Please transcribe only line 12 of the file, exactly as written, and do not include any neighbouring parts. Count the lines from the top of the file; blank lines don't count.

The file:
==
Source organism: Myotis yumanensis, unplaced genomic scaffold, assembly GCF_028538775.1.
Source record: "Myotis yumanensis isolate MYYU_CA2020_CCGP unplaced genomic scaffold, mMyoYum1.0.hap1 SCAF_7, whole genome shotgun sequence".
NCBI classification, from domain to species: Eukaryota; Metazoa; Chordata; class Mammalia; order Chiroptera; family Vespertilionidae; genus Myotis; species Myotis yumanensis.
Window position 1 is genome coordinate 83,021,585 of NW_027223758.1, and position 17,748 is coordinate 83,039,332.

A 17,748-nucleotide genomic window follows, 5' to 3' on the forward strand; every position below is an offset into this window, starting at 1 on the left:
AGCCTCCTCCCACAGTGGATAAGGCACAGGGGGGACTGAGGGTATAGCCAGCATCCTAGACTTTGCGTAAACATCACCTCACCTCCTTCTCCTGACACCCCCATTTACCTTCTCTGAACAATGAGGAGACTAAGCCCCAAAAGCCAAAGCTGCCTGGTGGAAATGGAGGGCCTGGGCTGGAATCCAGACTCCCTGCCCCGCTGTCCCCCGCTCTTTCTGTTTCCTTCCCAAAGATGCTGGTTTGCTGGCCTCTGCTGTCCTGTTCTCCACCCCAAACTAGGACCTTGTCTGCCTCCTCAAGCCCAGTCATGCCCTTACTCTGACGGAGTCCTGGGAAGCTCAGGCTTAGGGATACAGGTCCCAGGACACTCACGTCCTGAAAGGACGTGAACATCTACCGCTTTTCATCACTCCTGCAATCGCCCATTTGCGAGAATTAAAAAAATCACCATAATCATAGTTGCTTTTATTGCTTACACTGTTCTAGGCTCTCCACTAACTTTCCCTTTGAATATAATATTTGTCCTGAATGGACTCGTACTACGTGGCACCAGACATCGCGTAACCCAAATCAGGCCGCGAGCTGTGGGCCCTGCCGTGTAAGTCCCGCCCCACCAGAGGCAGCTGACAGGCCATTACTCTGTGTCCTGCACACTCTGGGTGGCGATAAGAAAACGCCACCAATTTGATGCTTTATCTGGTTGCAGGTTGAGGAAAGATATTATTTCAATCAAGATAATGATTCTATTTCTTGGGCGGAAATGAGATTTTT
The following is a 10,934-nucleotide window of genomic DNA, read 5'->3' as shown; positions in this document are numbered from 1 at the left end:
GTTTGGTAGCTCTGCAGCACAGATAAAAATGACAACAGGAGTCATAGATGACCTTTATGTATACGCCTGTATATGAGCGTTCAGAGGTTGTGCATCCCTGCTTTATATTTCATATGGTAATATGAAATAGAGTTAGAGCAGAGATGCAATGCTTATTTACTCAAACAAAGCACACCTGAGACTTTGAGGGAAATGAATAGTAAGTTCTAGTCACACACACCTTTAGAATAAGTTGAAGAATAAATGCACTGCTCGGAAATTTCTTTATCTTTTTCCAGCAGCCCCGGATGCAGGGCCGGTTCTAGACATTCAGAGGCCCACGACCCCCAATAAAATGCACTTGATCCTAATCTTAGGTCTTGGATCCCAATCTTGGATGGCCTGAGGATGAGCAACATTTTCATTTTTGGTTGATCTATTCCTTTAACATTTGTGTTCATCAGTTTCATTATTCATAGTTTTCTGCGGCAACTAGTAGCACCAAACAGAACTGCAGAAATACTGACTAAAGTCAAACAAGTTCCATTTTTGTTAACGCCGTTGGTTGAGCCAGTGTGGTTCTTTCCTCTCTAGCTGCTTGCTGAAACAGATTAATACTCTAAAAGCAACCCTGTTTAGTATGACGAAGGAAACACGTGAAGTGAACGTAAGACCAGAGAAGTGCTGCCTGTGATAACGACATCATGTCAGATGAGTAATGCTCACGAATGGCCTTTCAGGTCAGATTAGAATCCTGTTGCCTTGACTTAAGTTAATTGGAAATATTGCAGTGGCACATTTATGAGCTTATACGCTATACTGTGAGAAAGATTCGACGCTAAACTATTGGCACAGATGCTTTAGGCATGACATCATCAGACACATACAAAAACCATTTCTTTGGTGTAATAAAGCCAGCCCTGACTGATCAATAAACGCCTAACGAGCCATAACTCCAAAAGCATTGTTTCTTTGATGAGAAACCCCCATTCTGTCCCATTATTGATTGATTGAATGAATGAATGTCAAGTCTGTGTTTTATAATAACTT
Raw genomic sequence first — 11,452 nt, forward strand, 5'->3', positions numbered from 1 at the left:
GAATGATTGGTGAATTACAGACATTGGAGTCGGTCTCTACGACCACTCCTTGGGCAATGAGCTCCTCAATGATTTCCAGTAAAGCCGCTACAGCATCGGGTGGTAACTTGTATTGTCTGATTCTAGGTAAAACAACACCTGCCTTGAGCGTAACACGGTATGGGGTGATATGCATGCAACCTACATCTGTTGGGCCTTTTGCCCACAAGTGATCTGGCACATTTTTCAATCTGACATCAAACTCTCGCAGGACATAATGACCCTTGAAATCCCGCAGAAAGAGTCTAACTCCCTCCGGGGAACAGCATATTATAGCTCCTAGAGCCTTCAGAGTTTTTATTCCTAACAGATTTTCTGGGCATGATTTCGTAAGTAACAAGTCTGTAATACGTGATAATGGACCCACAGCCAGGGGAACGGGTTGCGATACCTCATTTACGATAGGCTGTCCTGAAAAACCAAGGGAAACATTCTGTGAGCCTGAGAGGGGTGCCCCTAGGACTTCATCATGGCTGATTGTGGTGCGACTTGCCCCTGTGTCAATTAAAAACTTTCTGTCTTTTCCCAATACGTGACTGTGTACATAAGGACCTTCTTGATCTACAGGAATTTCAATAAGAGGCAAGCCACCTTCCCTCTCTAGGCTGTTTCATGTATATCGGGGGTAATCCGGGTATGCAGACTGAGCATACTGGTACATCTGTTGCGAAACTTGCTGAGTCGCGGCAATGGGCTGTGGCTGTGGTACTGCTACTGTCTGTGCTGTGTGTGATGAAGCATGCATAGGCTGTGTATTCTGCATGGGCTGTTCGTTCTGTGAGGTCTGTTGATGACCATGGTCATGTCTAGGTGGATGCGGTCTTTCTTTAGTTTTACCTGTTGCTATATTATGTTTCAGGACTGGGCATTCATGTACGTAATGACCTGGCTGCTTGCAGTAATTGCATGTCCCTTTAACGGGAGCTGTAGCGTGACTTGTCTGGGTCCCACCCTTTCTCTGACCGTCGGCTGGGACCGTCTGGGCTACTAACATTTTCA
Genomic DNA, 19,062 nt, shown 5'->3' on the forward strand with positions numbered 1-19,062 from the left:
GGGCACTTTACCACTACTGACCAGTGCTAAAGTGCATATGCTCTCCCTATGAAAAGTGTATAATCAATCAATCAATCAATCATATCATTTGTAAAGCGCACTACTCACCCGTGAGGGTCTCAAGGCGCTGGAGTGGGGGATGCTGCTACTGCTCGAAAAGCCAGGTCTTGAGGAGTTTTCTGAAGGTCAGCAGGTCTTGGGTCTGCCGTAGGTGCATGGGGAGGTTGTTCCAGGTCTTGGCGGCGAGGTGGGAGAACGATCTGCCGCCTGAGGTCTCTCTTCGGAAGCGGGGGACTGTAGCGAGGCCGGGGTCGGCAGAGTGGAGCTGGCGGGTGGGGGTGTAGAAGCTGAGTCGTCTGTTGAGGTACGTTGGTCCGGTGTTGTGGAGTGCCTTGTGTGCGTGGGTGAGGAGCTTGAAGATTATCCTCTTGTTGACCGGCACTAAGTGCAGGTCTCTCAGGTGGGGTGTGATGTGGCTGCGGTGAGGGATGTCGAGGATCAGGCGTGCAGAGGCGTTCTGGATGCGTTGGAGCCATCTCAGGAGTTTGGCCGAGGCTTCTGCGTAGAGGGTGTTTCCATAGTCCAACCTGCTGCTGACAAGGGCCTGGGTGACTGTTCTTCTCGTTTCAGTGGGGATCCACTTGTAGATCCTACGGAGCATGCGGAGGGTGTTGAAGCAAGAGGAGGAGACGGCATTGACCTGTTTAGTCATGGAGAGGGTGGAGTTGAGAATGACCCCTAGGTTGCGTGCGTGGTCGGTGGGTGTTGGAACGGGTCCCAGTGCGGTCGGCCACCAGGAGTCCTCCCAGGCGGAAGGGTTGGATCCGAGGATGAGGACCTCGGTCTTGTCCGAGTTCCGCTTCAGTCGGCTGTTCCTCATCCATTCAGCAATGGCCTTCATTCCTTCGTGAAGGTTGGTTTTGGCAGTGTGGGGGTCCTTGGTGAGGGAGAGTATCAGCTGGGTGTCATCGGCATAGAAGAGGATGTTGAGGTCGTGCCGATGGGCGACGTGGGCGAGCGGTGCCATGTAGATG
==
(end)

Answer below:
GGGCACTTTACCACTACTGACCAGTGCTAAAGTGCATATGCTCTCCCTATGAAAAGTGTATAATCAATCAATCAATCAATCATATCATTTGTAAAGCGCACTACTCACCCGTGAGGGTCTCAAGGCGCTGGAGTGGGGGATGCTGCTACTGCTCGAAAAGCCAGGTCTTGAGGAGTTTTCTGAAGGTCAGCAGGTCTTGGGTCTGCCGTAGGTGCATGGGGAGGTTGTTCCAGGTCTTGGCGGCGAGGTGGGAGAACGATCTGCCGCCTGAGGTCTCTCTTCGGAAGCGGGGGACTGTAGCGAGGCCGGGGTCGGCAGAGTGGAGCTGGCGGGTGGGGGTGTAGAAGCTGAGTCGTCTGTTGAGGTACGTTGGTCCGGTGTTGTGGAGTGCCTTGTGTGCGTGGGTGAGGAGCTTGAAGATTATCCTCTTGTTGACCGGCACTAAGTGCAGGTCTCTCAGGTGGGGTGTGATGTGGCTGCGGTGAGGGATGTCGAGGATCAGGCGTGCAGAGGCGTTCTGGATGCGTTGGAGCCATCTCAGGAGTTTGGCCGAGGCTTCTGCGTAGAGGGTGTTTCCATAGTCCAACCTGCTGCTGACAAGGGCCTGGGTGACTGTTCTTCTCGTTTCAGTGGGGATCCACTTGTAGATCCTACGGAGCATGCGGAGGGTGTTGAAGCAAGAGGAGGAGACGGCATTGACCTGTTTAGTCATGGAGAGGGTGGAGTTGAGAATGACCCCTAGGTTGCGTGCGTGGTCGGTGGGTGTTGGAACGGGTCCCAGTGCGGTCGGCCACCAGGAGTCCTCCCAGGCGGAAGGGTTGGATCCGAGGATGAGGACCTCGGTCTTGTCCGAGTTCCGCTTCAGTCGGCTGTTCCTCATCCATTCAGCAATGGCCTTCATTCCTTCGTGAAGGTTGGTTTTGGCAGTGTGGGGGTCCTTGGTGAGGGAGAGTATCAGCTGGGTGTCATCGGCATAGAAGAGGATGTTGAGGTCGTGCCGATGGGCGACGTGGGCGAGCGGTGCCATGTAGATG